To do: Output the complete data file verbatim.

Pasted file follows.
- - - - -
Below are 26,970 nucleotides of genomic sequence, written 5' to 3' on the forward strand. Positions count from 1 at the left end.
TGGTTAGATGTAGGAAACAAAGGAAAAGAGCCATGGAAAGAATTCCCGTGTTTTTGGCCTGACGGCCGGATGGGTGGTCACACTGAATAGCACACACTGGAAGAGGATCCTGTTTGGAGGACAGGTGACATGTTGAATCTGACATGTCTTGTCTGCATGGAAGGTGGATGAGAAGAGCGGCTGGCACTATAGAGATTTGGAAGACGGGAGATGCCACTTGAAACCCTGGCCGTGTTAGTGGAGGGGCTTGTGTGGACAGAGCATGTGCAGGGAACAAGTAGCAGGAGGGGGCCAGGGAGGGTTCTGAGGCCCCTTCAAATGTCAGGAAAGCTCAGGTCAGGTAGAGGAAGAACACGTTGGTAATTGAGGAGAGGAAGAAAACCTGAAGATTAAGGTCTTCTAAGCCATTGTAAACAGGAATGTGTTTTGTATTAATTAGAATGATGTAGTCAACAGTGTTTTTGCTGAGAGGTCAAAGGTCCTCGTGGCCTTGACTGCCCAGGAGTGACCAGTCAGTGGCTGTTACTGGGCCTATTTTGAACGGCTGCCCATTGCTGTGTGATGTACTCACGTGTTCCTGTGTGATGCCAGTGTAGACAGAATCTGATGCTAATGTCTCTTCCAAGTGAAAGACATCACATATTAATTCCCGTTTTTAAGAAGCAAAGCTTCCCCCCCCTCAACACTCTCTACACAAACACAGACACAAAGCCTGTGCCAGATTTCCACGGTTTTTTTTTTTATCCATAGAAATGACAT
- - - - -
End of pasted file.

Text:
Below are 26,970 nucleotides of genomic sequence, written 5' to 3' on the forward strand. Positions count from 1 at the left end.
TGGTTAGATGTAGGAAACAAAGGAAAAGAGCCATGGAAAGAATTCCCGTGTTTTTGGCCTGACGGCCGGATGGGTGGTCACACTGAATAGCACACACTGGAAGAGGATCCTGTTTGGAGGACAGGTGACATGTTGAATCTGACATGTCTTGTCTGCATGGAAGGTGGATGAGAAGAGCGGCTGGCACTATAGAGATTTGGAAGACGGGAGATGCCACTTGAAACCCTGGCCGTGTTAGTGGAGGGGCTTGTGTGGACAGAGCATGTGCAGGGAACAAGTAGCAGGAGGGGGCCAGGGAGGGTTCTGAGGCCCCTTCAAATGTCAGGAAAGCTCAGGTCAGGTAGAGGAAGAACACGTTGGTAATTGAGGAGAGGAAGAAAACCTGAAGATTAAGGTCTTCTAAGCCATTGTAAACAGGAATGTGTTTTGTATTAATTAGAATGATGTAGTCAACAGTGTTTTTGCTGAGAGGTCAAAGGTCCTCGTGGCCTTGACTGCCCAGGAGTGACCAGTCAGTGGCTGTTACTGGGCCTATTTTGAACGGCTGCCCATTGCTGTGTGATGTACTCACGTGTTCCTGTGTGATGCCAGTGTAGACAGAATCTGATGCTAATGTCTCTTCCAAGTGAAAGACATCACATATTAATTCCCGTTTTTAAGAAGCAAAGCTTCCCCCCCCTCAACACTCTCTACACAAACACAGACACAAAGCCTGTGCCAGATTTCCACGGTTTTTTTTTTTATCCATAGAAATGACAT